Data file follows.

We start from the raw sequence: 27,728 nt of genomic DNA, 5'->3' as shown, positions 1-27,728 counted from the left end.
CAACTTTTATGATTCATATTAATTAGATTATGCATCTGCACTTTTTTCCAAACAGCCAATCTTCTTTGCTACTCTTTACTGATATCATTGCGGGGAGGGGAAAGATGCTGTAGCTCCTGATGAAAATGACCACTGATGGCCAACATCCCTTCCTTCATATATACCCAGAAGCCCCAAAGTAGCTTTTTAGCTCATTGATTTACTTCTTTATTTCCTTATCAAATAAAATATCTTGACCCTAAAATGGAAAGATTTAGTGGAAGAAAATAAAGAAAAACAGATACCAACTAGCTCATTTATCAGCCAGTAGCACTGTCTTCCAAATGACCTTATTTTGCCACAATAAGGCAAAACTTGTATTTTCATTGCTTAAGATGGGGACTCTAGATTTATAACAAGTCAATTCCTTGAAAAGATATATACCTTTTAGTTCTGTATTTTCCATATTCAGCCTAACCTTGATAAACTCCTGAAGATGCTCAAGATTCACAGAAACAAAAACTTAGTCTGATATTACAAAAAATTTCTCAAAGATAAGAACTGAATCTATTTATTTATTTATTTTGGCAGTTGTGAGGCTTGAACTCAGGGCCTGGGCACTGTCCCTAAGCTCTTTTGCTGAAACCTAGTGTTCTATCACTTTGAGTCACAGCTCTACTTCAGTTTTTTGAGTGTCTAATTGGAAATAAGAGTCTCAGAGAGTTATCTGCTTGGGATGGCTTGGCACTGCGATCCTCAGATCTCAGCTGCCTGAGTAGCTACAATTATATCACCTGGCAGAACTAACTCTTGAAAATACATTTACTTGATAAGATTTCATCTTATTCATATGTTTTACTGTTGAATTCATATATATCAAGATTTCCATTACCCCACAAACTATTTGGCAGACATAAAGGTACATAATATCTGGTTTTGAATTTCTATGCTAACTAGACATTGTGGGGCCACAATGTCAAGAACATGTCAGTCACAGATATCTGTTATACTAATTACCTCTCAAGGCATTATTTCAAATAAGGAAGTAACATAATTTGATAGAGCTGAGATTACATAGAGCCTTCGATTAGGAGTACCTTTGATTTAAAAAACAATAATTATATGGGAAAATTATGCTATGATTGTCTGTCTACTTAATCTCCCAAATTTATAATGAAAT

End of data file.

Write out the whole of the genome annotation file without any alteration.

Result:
We start from the raw sequence: 27,728 nt of genomic DNA, 5'->3' as shown, positions 1-27,728 counted from the left end.
CAACTTTTATGATTCATATTAATTAGATTATGCATCTGCACTTTTTTCCAAACAGCCAATCTTCTTTGCTACTCTTTACTGATATCATTGCGGGGAGGGGAAAGATGCTGTAGCTCCTGATGAAAATGACCACTGATGGCCAACATCCCTTCCTTCATATATACCCAGAAGCCCCAAAGTAGCTTTTTAGCTCATTGATTTACTTCTTTATTTCCTTATCAAATAAAATATCTTGACCCTAAAATGGAAAGATTTAGTGGAAGAAAATAAAGAAAAACAGATACCAACTAGCTCATTTATCAGCCAGTAGCACTGTCTTCCAAATGACCTTATTTTGCCACAATAAGGCAAAACTTGTATTTTCATTGCTTAAGATGGGGACTCTAGATTTATAACAAGTCAATTCCTTGAAAAGATATATACCTTTTAGTTCTGTATTTTCCATATTCAGCCTAACCTTGATAAACTCCTGAAGATGCTCAAGATTCACAGAAACAAAAACTTAGTCTGATATTACAAAAAATTTCTCAAAGATAAGAACTGAATCTATTTATTTATTTATTTTGGCAGTTGTGAGGCTTGAACTCAGGGCCTGGGCACTGTCCCTAAGCTCTTTTGCTGAAACCTAGTGTTCTATCACTTTGAGTCACAGCTCTACTTCAGTTTTTTGAGTGTCTAATTGGAAATAAGAGTCTCAGAGAGTTATCTGCTTGGGATGGCTTGGCACTGCGATCCTCAGATCTCAGCTGCCTGAGTAGCTACAATTATATCACCTGGCAGAACTAACTCTTGAAAATACATTTACTTGATAAGATTTCATCTTATTCATATGTTTTACTGTTGAATTCATATATATCAAGATTTCCATTACCCCACAAACTATTTGGCAGACATAAAGGTACATAATATCTGGTTTTGAATTTCTATGCTAACTAGACATTGTGGGGCCACAATGTCAAGAACATGTCAGTCACAGATATCTGTTATACTAATTACCTCTCAAGGCATTATTTCAAATAAGGAAGTAACATAATTTGATAGAGCTGAGATTACATAGAGCCTTCGATTAGGAGTACCTTTGATTTAAAAAACAATAATTATATGGGAAAATTATGCTATGATTGTCTGTCTACTTAATCTCCCAAATTTATAATGAAAT